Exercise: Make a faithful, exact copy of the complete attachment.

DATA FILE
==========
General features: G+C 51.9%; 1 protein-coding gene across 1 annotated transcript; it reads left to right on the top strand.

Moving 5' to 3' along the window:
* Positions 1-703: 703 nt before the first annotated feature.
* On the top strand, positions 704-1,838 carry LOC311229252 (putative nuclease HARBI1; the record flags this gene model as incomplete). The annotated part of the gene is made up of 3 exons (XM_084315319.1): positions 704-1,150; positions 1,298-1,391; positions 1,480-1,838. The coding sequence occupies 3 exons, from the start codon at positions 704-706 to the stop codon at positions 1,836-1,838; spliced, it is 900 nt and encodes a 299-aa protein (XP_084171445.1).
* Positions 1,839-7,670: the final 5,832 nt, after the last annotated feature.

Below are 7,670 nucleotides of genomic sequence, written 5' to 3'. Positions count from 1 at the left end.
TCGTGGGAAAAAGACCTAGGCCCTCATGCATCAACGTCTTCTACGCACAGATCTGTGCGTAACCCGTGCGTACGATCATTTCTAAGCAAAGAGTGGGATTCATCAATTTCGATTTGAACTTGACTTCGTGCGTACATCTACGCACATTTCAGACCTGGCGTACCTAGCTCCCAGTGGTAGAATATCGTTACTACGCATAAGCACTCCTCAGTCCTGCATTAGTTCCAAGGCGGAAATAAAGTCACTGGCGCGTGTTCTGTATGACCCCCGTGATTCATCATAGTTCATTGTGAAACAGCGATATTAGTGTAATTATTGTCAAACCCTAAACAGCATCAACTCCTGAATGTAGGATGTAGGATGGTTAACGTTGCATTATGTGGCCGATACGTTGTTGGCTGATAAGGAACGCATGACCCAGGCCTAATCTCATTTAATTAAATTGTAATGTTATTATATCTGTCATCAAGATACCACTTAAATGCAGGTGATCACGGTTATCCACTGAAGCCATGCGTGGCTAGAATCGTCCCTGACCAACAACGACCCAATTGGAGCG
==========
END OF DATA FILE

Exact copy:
General features: G+C 51.9%; 1 protein-coding gene across 1 annotated transcript; it reads left to right on the top strand.

Moving 5' to 3' along the window:
* Positions 1-703: 703 nt before the first annotated feature.
* On the top strand, positions 704-1,838 carry LOC311229252 (putative nuclease HARBI1; the record flags this gene model as incomplete). The annotated part of the gene is made up of 3 exons (XM_084315319.1): positions 704-1,150; positions 1,298-1,391; positions 1,480-1,838. The coding sequence occupies 3 exons, from the start codon at positions 704-706 to the stop codon at positions 1,836-1,838; spliced, it is 900 nt and encodes a 299-aa protein (XP_084171445.1).
* Positions 1,839-7,670: the final 5,832 nt, after the last annotated feature.

Below are 7,670 nucleotides of genomic sequence, written 5' to 3'. Positions count from 1 at the left end.
TCGTGGGAAAAAGACCTAGGCCCTCATGCATCAACGTCTTCTACGCACAGATCTGTGCGTAACCCGTGCGTACGATCATTTCTAAGCAAAGAGTGGGATTCATCAATTTCGATTTGAACTTGACTTCGTGCGTACATCTACGCACATTTCAGACCTGGCGTACCTAGCTCCCAGTGGTAGAATATCGTTACTACGCATAAGCACTCCTCAGTCCTGCATTAGTTCCAAGGCGGAAATAAAGTCACTGGCGCGTGTTCTGTATGACCCCCGTGATTCATCATAGTTCATTGTGAAACAGCGATATTAGTGTAATTATTGTCAAACCCTAAACAGCATCAACTCCTGAATGTAGGATGTAGGATGGTTAACGTTGCATTATGTGGCCGATACGTTGTTGGCTGATAAGGAACGCATGACCCAGGCCTAATCTCATTTAATTAAATTGTAATGTTATTATATCTGTCATCAAGATACCACTTAAATGCAGGTGATCACGGTTATCCACTGAAGCCATGCGTGGCTAGAATCGTCCCTGACCAACAACGACCCAATTGGAGCG